Besides mega race for mega acquisitions, on the other hand, relatively smaller pharmaceutical players have started acquiring venture-backed biotech companies to enrich their product pipelines with early-stage drugs at a much lesser cost. For example, with the acquisition of Calistoga for US $ 600 million and venture-backed Arresto Biosciences and CGI Pharmaceuticals, Gilead known for its HIV drugs, expanded into blood cancer, solid tumor and inflammatory diseases. In 2009 the same Gilead acquired CV Therapeutics for US $1.4billion to build a portfolio for cardiovascular drugs.

Smaller biotech companies, because of their current size do not get engaged in  very large deals, unlike the top pharma players, but make quick, decisive and usually successful deals.

Another commercial advantage for biologics – lesser generic competition :

After patent expiry of a New Chemical Entity (NCE), innovators’ brands become extremely vulnerable to cut throat generic competition with as much as 90% price erosion, as these small molecules are relatively easy to replicate by many generic manufacturers and the process of getting their regulatory approval is not as stringent as biosimilar drugs in most of the markets of the world.

On the other hand biologics, which involve difficult, complex and expensive biological processes for development together with stringent regulatory requirements for getting marketing approval of biosimilar drugs especially in the developed markets of the world like, EU and USA, offer some significant brand protection from generic competition for quite some time, even after patent expiry.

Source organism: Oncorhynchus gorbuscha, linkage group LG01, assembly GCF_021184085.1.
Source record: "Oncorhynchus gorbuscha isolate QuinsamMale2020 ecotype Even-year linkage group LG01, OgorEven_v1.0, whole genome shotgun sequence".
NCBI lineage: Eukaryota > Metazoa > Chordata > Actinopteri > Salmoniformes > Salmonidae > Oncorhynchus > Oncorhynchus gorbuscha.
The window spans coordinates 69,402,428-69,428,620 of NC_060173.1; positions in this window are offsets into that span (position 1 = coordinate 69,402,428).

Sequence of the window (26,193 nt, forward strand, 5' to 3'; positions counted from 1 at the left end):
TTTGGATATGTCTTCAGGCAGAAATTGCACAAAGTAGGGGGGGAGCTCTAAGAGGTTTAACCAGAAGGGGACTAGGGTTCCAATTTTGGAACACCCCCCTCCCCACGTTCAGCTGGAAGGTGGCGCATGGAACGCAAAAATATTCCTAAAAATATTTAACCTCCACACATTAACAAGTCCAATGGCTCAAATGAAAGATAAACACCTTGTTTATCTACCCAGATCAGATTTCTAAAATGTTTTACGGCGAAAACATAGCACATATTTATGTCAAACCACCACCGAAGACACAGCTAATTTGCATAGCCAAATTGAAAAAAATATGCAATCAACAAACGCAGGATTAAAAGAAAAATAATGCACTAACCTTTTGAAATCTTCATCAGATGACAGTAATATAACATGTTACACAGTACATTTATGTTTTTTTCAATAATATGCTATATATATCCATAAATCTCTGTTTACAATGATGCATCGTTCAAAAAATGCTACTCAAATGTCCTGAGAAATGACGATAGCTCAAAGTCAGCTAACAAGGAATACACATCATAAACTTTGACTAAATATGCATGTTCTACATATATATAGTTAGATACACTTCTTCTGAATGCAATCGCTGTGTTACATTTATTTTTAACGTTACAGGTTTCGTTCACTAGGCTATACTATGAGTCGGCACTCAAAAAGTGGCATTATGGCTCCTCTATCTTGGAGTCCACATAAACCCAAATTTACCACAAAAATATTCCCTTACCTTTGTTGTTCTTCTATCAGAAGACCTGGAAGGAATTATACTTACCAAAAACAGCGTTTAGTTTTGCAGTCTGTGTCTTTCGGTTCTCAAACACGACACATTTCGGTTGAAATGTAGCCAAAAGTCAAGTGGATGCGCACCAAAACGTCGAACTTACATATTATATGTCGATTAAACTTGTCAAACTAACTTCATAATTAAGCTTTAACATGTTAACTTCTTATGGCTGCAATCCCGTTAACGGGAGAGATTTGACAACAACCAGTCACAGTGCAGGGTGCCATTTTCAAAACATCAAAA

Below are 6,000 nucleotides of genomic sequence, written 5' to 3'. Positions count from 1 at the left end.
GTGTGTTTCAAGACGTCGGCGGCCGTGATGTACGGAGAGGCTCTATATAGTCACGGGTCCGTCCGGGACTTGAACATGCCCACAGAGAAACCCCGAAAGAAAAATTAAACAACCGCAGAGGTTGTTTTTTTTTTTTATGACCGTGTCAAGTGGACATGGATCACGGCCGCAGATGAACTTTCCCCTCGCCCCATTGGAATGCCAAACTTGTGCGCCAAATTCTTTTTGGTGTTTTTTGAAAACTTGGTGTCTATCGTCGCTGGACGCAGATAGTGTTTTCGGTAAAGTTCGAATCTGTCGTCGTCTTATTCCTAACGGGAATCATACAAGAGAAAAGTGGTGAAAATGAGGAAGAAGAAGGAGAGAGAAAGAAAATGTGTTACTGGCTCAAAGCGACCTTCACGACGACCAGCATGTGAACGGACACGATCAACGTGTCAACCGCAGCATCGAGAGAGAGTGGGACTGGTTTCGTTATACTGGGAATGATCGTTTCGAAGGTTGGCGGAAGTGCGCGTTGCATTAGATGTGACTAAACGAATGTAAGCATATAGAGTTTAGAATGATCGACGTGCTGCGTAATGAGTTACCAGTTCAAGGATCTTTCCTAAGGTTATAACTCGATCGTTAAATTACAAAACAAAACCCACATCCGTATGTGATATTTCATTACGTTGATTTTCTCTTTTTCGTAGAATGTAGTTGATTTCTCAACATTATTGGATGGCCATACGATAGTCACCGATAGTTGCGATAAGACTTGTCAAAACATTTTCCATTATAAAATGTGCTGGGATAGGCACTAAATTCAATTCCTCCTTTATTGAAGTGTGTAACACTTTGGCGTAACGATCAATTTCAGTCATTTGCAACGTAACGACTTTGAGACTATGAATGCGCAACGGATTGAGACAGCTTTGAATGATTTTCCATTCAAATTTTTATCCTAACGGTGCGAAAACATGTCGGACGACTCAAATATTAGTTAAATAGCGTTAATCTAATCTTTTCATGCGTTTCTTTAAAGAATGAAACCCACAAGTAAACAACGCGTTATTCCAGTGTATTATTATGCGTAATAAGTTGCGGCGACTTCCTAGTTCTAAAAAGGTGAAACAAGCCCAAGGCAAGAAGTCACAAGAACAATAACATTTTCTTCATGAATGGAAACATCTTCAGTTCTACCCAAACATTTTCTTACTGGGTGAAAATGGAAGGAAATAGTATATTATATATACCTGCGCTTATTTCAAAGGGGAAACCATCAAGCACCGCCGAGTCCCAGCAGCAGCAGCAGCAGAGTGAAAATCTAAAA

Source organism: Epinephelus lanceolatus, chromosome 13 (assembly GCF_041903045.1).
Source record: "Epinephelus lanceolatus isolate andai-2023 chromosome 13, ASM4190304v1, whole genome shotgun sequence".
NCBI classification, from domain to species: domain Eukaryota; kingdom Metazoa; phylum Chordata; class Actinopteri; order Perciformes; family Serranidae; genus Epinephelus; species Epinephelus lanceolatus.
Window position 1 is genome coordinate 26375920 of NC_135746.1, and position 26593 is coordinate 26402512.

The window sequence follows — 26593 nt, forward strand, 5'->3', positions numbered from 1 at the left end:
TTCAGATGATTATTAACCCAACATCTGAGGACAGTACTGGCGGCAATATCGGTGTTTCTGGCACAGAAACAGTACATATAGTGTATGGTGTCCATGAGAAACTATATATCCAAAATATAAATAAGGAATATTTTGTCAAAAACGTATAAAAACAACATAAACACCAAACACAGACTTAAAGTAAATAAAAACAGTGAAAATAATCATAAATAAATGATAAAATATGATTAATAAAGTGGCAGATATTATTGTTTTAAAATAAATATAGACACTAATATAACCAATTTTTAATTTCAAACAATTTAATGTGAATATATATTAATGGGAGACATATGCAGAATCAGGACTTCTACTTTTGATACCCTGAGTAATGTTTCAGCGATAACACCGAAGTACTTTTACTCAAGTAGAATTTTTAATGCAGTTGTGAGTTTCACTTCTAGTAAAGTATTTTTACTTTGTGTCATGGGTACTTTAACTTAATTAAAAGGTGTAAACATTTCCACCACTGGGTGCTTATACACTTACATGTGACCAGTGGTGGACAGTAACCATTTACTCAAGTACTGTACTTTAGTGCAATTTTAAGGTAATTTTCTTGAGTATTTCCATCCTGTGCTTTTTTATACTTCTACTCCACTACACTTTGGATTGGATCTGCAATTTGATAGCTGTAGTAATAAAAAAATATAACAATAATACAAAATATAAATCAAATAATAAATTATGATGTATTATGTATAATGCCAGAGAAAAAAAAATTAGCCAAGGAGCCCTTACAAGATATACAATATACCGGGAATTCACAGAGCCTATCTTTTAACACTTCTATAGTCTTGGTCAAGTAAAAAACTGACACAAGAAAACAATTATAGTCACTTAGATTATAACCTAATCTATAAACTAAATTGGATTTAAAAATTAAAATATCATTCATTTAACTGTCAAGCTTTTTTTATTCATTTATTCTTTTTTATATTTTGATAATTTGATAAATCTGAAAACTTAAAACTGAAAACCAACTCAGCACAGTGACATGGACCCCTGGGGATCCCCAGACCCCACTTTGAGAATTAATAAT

It is for this reason, brands like the following ones are expected to go strong for some more time to come, without any significant competition from biosimilar drugs:

Brand Company Launch date
Rituxan Roche/Biogen idec 1997
Herceptin Roche 1998
Remicade Centocor/J&J 1998
Enbrel Amgen/Pfizer 1998

Change of appetite:

In my view, the voracious appetite of large pharmaceutical companies for inorganic growth through mega M&As, will ultimately subside for various compelling reasons.  Instead, smaller biotech companies, especially with products in Phase I or II of clinical trials without further resource to take them to subsequent stages of development, will be prime targets for acquisition by the pharma majors at an attractive valuation.


Although the large pharma majors are experimenting with pure biotech companies in terms of acquisitions and alliances, it will be interesting to see the long term ‘DNA Compatibility’ between these companies’ business models, organization and work/employee culture and market outlook to improve their overall global business performance, significantly. Only future will tell us whether or not just restructuring of the R&D set up of companies like, Pfizer, Merck, Roche and perhaps Sanofi-aventis at a later date, helps synergizing the overall R&D productivity of the merged companies.

In this context, Frost & Sullivan had commented: “Widely differing cultures at Roche and Genentech could make retaining top scientists a huge challenge. Roche is Swiss and a stickler for precision and time, while Genentech has a more ‘Californian attitude’ and is laid back and efficient in its work”.

Though the long-term overall financial impact of the ‘mega race for mega deals’, as mentioned above, is less clear to me, acquisition of biotech companies, especially well thought through smaller ones, seems to be a pretty smart move towards inorganic growth by the global innovator companies.

By: Tapan J Ray

Disclaimer: The views/opinions expressed in this article are entirely my own, written in my individual and personal capacity. I do not represent any other person or organization for this opinion.

Global Pharmaceutical Industry: Capturing the micro-trends, having potential to become future mega-trends.